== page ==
Economy Minister Hiroko Ota blamed the downward
GDP revision mostly on weak consumer spending, but assured the public that Japan's economic revival was on track.

"The lower GDP was mainly caused by weak consumption," she said. "I don't have any concerns that the economy will fall into a downward trend. Nor do I see any signs of its entering a lull."

Although Japan's economy has been emerging from decade-long slowdown that ran through much of the 1990s, recent signs have underlined the risk that growth may be overly reliant on exports. Some analysts say the revival is dependent on U.S. and other overseas economies holding up.

Analysts also say paychecks and other realities that trickle down to workers don't reflect upbeat GDP numbers, as companies cut costs to keep up with global competition and the Japanese population ages and increasingly shifts to lower-paying jobs.


This weak consumption in Japan meme now seems to be catching on, as this article on the world economic outlook from AP this weekend seems to have already internalised the idea that Japanese consumption is the current big enigma:

Japan, Asia's largest economy, is steadily recovering from a decade of stagnation. However, consumer spending appears to be weakening, leaving the economy vulnerable to slowing demand for exports, its traditional source of growth.


Anyone interested in a fuller theoretical explanation as to why consumption is holding so weak could do worse than this post of mine, or this post from Claus Vistesen.

Friday, December 15, 2006

December Tankan Index

Well the latest edition of the Bank of Japan’s Tankan survey is now public property, and it does register a marginal increase to 25 from 24 last time. Perhaps just as significantly though the companies surveyed expect the index to decline to 22 next time round, which means that the forward looking component is not overly strong.

Perhaps the most noteworthy point in the FT article was this one:


"One of the mysteries of the present recovery, now in its fifth year, is the slow pace at which record corporate profits and a tight labour market have transferred to wages and consumption. Mr Ogawa said companies would have to start increasing the share of profits given to labour over the next year or so, but he didn’t expect any dramatic rise in wages.
"

Well I hope that by now this feature of the Japanese situation should no longer be a mystery for regular readers of Bonobo Land or Demography Matters, or for that matter for readers of Claus Vistesen's blog. Basically a rising median age is affecting the savings component relative to consumption, while at the same time the tightening labour market is more a reflection of a reducing potential labour force than anything else. Thus:

The diffusion index for employment conditions at big companies in all industries registered minus 11, compared with minus 8 in September. A negative number reflects a labour shortage, a situation that is expected to deteriorate over the next three months when the index is projected to reach minus 13.


Given Japan's demographic not only should we expect this situation to deteriorate, it is hard to see how it can do other than deteriorate, and deteriorate.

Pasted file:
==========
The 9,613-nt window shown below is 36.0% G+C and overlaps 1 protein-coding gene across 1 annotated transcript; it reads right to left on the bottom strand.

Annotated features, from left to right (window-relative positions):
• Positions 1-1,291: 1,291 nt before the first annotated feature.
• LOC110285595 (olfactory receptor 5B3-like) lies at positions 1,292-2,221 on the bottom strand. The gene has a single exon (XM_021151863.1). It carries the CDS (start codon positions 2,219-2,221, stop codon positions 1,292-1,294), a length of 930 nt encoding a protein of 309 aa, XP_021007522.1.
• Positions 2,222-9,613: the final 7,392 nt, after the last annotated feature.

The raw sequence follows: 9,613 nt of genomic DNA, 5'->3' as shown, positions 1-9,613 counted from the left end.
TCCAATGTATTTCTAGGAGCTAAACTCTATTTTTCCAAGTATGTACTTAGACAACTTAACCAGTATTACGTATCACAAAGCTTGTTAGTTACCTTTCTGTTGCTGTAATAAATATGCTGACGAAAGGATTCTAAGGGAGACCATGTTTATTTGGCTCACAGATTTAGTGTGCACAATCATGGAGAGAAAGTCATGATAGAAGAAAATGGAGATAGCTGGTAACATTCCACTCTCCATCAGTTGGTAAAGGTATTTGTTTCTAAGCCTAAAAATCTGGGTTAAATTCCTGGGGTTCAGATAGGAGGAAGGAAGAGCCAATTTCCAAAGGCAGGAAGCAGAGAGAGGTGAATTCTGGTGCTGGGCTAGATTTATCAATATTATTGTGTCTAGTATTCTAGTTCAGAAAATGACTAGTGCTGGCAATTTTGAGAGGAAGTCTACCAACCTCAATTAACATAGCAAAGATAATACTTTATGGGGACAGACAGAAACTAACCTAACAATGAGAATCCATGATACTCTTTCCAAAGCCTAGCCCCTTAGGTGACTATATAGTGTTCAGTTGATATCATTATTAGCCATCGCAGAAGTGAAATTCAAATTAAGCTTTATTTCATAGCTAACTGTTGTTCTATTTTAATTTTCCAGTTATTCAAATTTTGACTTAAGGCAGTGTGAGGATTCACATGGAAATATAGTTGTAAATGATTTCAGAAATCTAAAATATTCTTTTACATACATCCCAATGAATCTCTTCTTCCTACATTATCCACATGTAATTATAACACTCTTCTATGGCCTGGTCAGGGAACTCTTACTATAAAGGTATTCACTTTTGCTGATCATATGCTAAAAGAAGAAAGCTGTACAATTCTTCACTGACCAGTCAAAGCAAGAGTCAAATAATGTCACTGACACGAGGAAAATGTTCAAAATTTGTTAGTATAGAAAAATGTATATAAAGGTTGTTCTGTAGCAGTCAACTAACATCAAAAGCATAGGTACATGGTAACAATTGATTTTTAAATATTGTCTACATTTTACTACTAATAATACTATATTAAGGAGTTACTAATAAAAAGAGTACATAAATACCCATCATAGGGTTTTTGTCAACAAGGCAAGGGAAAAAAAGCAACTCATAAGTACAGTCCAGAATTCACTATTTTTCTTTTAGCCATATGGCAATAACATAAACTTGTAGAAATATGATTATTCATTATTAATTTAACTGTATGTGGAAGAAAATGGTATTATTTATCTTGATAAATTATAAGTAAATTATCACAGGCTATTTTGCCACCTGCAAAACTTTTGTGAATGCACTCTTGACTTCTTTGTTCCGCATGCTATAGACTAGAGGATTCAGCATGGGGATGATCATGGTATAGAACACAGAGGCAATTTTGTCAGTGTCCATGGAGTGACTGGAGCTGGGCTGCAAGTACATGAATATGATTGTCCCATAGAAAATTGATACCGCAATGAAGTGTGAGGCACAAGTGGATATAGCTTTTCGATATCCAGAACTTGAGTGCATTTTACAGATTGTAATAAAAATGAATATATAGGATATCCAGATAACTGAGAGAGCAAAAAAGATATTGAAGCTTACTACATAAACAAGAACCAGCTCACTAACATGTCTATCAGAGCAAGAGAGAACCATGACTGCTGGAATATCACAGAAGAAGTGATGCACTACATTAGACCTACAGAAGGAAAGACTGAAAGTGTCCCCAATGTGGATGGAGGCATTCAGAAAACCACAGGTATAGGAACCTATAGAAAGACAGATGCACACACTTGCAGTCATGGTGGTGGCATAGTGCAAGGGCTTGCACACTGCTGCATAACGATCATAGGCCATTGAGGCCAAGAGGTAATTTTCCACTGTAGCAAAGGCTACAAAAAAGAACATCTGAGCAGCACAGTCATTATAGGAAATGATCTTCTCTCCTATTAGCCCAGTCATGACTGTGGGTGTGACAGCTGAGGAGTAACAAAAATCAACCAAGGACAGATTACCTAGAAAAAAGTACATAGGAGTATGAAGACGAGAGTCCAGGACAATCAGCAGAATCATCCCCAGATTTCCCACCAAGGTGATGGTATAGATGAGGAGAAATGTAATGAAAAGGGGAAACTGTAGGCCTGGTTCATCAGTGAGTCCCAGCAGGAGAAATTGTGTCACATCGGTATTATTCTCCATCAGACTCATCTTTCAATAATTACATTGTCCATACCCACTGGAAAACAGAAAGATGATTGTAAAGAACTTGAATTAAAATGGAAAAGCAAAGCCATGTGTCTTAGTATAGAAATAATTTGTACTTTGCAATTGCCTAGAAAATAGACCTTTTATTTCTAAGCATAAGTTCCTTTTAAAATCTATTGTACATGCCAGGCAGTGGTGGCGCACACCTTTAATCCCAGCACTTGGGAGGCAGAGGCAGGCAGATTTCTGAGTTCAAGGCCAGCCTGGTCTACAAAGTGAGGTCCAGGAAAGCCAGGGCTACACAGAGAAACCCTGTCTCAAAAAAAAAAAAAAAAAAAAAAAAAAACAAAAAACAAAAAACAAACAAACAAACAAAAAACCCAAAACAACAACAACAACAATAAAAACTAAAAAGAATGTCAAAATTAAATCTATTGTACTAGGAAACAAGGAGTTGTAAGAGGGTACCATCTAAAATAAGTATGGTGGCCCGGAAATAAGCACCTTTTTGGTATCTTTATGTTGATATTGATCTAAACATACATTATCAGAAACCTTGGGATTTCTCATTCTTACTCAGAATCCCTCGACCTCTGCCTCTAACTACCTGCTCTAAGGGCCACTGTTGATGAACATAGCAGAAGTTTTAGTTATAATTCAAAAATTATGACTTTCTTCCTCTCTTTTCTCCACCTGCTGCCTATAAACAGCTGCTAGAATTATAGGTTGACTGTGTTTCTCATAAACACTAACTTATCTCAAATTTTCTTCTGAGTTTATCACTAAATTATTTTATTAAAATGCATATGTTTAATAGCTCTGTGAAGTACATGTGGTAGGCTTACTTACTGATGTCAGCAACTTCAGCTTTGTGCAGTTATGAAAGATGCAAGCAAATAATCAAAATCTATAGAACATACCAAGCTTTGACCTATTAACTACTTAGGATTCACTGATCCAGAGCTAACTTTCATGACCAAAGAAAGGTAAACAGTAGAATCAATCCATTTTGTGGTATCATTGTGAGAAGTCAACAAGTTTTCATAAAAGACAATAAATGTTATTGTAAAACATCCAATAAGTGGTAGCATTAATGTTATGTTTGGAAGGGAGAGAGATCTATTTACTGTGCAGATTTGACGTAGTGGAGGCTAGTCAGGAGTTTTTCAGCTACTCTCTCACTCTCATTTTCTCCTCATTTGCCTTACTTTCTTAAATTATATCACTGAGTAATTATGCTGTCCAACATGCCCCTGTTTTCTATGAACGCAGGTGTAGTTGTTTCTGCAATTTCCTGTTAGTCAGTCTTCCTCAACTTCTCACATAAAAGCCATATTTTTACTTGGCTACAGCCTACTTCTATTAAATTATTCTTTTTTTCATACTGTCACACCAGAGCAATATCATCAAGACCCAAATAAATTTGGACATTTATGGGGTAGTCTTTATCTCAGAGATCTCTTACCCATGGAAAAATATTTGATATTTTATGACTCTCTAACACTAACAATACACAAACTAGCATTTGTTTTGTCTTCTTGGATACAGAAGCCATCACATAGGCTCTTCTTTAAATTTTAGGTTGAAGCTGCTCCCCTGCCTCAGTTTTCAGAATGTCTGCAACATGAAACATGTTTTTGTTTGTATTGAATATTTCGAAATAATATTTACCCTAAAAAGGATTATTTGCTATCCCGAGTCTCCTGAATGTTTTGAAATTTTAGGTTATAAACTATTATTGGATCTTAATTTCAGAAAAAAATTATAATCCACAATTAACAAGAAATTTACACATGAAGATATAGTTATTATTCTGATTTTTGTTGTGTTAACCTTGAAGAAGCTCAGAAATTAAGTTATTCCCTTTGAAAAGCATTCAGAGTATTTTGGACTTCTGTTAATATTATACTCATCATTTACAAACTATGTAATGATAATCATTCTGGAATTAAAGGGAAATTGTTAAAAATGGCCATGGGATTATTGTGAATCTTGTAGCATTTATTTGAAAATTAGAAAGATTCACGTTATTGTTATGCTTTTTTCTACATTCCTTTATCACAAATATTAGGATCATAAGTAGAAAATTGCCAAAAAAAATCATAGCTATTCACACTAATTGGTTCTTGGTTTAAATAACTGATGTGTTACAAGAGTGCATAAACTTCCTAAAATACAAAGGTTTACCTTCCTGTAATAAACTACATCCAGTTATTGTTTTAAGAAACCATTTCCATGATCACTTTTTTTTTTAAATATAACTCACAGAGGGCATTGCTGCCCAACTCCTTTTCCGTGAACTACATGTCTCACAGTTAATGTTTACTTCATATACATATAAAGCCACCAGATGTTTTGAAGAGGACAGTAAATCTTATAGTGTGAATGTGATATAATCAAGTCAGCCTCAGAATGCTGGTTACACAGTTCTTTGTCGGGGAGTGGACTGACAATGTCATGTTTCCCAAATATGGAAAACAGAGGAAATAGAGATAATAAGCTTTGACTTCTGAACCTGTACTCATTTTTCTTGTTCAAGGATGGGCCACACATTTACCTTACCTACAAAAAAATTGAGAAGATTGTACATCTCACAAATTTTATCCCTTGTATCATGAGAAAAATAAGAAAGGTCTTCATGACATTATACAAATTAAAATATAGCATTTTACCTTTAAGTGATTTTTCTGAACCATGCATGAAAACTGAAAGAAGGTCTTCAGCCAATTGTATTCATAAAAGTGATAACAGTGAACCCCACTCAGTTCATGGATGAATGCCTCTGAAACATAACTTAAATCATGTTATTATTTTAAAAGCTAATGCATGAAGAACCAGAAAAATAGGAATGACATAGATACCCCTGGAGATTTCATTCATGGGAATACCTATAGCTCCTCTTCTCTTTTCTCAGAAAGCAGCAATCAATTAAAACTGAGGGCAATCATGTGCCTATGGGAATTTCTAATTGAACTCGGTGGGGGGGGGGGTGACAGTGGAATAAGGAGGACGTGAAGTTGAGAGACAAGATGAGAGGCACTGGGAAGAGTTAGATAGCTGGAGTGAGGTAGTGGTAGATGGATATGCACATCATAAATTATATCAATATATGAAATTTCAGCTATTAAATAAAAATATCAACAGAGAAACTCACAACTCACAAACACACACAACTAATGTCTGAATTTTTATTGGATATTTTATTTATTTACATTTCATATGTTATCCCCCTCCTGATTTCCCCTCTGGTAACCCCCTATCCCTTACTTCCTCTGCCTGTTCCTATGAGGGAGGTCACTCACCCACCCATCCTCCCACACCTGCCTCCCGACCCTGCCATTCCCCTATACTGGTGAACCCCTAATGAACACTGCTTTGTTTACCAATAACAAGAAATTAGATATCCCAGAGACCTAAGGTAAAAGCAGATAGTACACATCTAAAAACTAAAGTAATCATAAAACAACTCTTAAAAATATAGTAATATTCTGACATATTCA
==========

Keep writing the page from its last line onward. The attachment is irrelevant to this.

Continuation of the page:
Incidentally we have another version of the every cloud has a silver lining story running in Japan at the present time:

"Capital Economics, a London-based research company, said a rate rise next week would be “more Santa than Scrooge” since it could actually improve consumer sentiment by boosting the interest paid on savings. Economists regard domestic an improvement in consumption as vital to keep the recovery going and to consolidate the defeat of deflation."

Well the last time I thought about it, rising interest rates were thought to encourage saving, not discourage it. So although there may be some sort of wealth effect somewhere, the NET impact is sure to be negative for spending, not to mention what rising interest rates would do to the servicing problem for Japan's enormous mountain of public debt.

Friday, December 01, 2006

In(de)flation in Japan?

(Cross post from Alpha.Sources)


I actually have a link to this in the post below but I still believe it deserves attention above the fold. On the back of this I would really like to hear anybody arguing the BOJ to raise any time soon.

(From Bloomberg)

Japanese inflation unexpectedly slowed in October as oil prices dropped, dashing expectations that the central bank will raise the lowest interest rates among major economies later this month.

Core consumer prices, which exclude fresh food, rose 0.1 percent from a year earlier, the statistics bureau said today in Tokyo, slower than the 0.2 percent median forecast of 36 economists surveyed by Bloomberg News. The unemployment rate dropped to 4.1 percent, close to an eight-year low of 4 percent, a separate government report showed.

Governor Toshihiko Fukui has said the Bank of Japan needs to gradually raise the lowest interest rates among major economies to sustain economic growth and avoid excessive business investment and asset-price bubbles. A slowdown in core prices won't impede the bank's attempt to raise interest rates early next year, said economist Eishi Yokoyama.

``It's clear that energy prices are really weighing on consumer prices and are one reason inflation isn't picking up,'' said Yokoyama, an economist at AIG Global Investment Corp. in Tokyo and one of seven surveyed who correctly predicted the number. ``Recently BOJ policy makers have been very upbeat so this number alone won't deter them from raising rates in January.''

The yield on the 10-year government bond fell 4 basis points to 1.605 percent as of the lunch break in Tokyo, the lowest in more than two months.

Household Spending

Household spending slipped 2.4 percent, less than a 4 percent median estimate of economists, the statistics bureau said in a separate report. The yen traded at 115.57 per dollar at 11:10 a.m. in Tokyo from 115.70 before the reports.

Consumer price gains slowed because of declining oil prices and the inflation trend is unchanged, Economic and Fiscal Policy Minister Hiroko Ota said in Tokyo today. The timing for an interest-rate increase is up to the Bank of Japan, she added.